Sustainable Belmont shares a green triumph we can all celebrate.
GREEN CUP ENERGY CHALLENGE: TOGETHER WE HELPed WELLINGTON WIN IN 2014!
One school in Massachusetts reduced its energy consumption by 13.6% and placed 2nd in a national energy competition – that school is Belmont’s Roger Wellington Elementary School. With businesses working to implement renewable energy to power their facilities, towns in Massachusetts applying to become “Green Communities,” and the Obama Administration introducing fuel-efficiency standards, the members of the Wellington School community demonstrate the power of behavioral change.
The school participated for the first time this year in the Green Cup Energy Challenge. By achieving close to 15% reduction in energy consumption (compared to the same period last year), the school:
- conserved 13,280 kilowatt-hours of electricity,
- reduced carbon dioxide emissions by 14,717 pounds, and
- saved $1,894 on its energy bill.
How was this possible and can other schools learn from it?
The Green Cup Challenge is a month-long, inter-school competition that empowers students, teachers, and administrators, and builds community, while raising awareness about climate change and the importance of resource conservation. Students have the ability to see the results of their own conservation efforts by reading the school’s electric meter every week for 5 weeks in January and February and figuring out if the school’s electricity consumption is increasing or decreasing for that week. Although every school is a winner when they work together to decrease CO2 emissions, an almost 15% reduction is an outstanding achievement!
The Green Cup Challenge began in 2003 in one school, expanded to an interschool competition the following year, grew to 40 schools by 2007, and to 187 schools this year. Initially, participating schools were all clustered geographically; in 2014 they were organized into nine regional groups that cover the United States and other countries. Because of the unusually harsh winter, the organizers of the Challenge thought at the beginning that a 5% reduction in energy consumption would be commendable, yet 13.6% is outstanding! The Wellington School, its Green Team comprised of dedicated parent volunteers, the Parent Teacher Organization, and the school administration are all doing a great job of finding venues for decreasing consumption, increasing recycling, and teaching the children to live sustainably. We can all learn from them!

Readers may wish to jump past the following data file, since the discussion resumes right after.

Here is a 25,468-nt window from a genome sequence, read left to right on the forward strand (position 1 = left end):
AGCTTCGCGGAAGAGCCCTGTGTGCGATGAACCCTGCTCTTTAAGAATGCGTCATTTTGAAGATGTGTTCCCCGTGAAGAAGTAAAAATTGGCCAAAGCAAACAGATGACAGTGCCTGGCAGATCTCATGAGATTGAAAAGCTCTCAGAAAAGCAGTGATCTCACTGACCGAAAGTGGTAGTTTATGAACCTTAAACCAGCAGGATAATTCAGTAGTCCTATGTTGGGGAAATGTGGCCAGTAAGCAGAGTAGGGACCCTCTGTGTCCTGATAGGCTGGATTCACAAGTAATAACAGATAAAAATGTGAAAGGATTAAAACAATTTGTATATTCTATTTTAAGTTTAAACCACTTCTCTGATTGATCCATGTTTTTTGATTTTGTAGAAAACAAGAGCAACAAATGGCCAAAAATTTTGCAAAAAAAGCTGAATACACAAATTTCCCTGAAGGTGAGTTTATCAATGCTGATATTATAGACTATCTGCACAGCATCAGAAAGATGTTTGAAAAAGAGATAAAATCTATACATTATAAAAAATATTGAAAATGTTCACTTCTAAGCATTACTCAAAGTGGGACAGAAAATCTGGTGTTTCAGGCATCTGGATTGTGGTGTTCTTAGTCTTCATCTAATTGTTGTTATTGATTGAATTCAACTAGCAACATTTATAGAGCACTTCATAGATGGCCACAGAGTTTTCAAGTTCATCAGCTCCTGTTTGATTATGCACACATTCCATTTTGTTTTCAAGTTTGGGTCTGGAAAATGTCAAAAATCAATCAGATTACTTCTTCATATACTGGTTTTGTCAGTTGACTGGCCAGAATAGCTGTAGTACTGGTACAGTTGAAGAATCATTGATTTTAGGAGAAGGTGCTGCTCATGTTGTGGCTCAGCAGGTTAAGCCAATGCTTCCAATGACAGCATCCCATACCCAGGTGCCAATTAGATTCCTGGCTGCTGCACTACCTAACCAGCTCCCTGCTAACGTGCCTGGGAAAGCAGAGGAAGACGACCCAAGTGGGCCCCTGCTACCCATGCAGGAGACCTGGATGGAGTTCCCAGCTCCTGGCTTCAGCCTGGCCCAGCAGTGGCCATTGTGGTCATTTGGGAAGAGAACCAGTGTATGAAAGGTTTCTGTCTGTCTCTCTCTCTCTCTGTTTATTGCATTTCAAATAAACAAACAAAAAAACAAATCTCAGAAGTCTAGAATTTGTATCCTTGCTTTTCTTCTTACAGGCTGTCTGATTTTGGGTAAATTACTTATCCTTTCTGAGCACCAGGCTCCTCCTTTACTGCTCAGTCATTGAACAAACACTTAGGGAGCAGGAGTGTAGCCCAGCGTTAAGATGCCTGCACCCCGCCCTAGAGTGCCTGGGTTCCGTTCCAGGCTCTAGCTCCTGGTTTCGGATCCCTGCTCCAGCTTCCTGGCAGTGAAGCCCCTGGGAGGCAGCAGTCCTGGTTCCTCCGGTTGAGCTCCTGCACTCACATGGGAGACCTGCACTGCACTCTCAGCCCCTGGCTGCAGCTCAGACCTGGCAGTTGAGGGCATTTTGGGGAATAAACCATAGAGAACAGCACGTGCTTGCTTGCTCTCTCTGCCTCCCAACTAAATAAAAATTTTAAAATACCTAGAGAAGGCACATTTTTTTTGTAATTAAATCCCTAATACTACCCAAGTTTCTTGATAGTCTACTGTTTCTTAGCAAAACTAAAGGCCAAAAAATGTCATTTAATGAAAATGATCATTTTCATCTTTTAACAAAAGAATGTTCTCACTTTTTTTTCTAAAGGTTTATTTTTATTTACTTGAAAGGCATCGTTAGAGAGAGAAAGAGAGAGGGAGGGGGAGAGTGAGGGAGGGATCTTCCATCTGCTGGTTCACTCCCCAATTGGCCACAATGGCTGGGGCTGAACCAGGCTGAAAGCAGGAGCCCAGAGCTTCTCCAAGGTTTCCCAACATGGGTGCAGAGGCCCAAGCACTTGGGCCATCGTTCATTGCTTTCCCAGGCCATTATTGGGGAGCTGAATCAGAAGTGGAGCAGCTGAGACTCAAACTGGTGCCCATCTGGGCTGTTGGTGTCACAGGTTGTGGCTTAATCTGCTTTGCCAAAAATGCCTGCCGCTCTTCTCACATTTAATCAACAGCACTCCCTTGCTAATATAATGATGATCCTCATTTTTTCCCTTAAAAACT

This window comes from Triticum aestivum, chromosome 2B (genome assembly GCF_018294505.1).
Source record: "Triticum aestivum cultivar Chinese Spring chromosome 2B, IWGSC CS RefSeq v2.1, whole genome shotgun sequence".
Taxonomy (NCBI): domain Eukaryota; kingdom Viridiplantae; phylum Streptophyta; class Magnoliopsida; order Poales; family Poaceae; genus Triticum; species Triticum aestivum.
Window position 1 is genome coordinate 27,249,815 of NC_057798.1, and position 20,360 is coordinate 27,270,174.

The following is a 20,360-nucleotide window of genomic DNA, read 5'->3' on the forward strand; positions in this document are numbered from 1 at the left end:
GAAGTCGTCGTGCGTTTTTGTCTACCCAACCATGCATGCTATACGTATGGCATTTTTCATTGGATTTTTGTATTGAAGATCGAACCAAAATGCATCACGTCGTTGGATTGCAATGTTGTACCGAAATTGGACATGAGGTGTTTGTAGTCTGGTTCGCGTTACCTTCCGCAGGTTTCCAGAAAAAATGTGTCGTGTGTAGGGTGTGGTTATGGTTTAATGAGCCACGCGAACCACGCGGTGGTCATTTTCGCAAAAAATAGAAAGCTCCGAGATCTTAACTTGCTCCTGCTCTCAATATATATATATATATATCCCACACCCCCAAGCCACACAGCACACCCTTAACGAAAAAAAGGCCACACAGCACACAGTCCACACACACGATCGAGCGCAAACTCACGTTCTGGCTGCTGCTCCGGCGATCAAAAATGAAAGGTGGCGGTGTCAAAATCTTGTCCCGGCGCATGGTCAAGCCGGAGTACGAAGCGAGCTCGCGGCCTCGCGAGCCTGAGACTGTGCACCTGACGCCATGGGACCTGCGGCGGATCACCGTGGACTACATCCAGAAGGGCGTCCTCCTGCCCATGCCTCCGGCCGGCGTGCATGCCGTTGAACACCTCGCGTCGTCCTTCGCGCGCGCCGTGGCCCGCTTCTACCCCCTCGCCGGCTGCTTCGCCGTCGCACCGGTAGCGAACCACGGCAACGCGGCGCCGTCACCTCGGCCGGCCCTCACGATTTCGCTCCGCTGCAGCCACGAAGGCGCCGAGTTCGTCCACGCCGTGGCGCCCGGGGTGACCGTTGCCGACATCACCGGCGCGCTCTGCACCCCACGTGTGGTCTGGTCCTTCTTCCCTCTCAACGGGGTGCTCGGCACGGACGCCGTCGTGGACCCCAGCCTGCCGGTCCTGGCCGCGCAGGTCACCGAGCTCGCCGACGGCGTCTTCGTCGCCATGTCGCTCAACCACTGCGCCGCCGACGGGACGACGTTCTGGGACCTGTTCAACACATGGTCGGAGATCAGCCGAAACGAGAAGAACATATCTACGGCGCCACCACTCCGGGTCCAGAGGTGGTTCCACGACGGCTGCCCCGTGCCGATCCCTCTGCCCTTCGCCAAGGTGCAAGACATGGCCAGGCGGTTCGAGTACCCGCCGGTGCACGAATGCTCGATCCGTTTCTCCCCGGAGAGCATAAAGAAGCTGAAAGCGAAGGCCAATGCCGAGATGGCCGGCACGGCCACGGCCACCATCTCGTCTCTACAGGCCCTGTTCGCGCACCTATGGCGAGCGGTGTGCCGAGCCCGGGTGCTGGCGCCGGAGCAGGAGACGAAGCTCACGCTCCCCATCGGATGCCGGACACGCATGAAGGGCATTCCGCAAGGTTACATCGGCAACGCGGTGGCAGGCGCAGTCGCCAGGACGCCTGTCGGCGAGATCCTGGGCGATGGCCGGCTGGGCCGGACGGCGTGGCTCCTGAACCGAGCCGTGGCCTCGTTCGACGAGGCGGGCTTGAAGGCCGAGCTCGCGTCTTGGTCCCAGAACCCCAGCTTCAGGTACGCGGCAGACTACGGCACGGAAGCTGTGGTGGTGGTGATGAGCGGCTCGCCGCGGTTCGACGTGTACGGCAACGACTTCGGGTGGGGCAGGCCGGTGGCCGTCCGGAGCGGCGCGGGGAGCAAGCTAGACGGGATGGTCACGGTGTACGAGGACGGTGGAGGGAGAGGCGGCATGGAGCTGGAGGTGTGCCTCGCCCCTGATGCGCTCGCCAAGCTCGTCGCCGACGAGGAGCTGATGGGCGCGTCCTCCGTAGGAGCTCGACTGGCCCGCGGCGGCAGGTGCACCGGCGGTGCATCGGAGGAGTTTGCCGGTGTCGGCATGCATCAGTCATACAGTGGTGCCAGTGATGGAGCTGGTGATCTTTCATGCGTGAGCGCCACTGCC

A day before the Challenge started in the middle of January, fourth grade students visited each classroom in the school as ambassadors to inform their fellow classmates about the Challenge, the actions they could undertake to conserve energy, and the importance of saving energy in the long run. They also learned how to read the electric meter and record the numbers indicating energy use in kilowatt-hours. Every day of the Challenge, students from the ages of six to ten enthusiastically reminded teachers to switch off smart boards when not in use, turn off computers and unplug all electronics at the end of the day, and power off all lights whenever it made sense—for example, when no one was in the room or the sunlight was just right. Many students enjoyed working in the natural light from the windows. It should be mentioned that Wellington students have the privilege to study in the “single most beautiful building” built in the metropolitan Boston area in the past 10 years, according to the Boston Society of Architects.
Winning a challenge, especially an energy conservation challenge, takes team effort, dedication, and enthusiasm. Wellington proved to have all three! The most important component was the enthusiasm and dedication of the students, teachers, staff, and administration, as well as the ability of the Wellington Green Team to lead the endeavor. The PTO also helped by sponsoring the participation fee. May the conservation behaviors continue and energy consumption diminish!
By Maria Petrova, PhD, Belmont resident and Wellington parent
Note: Some editing has been made from the original for this publication site.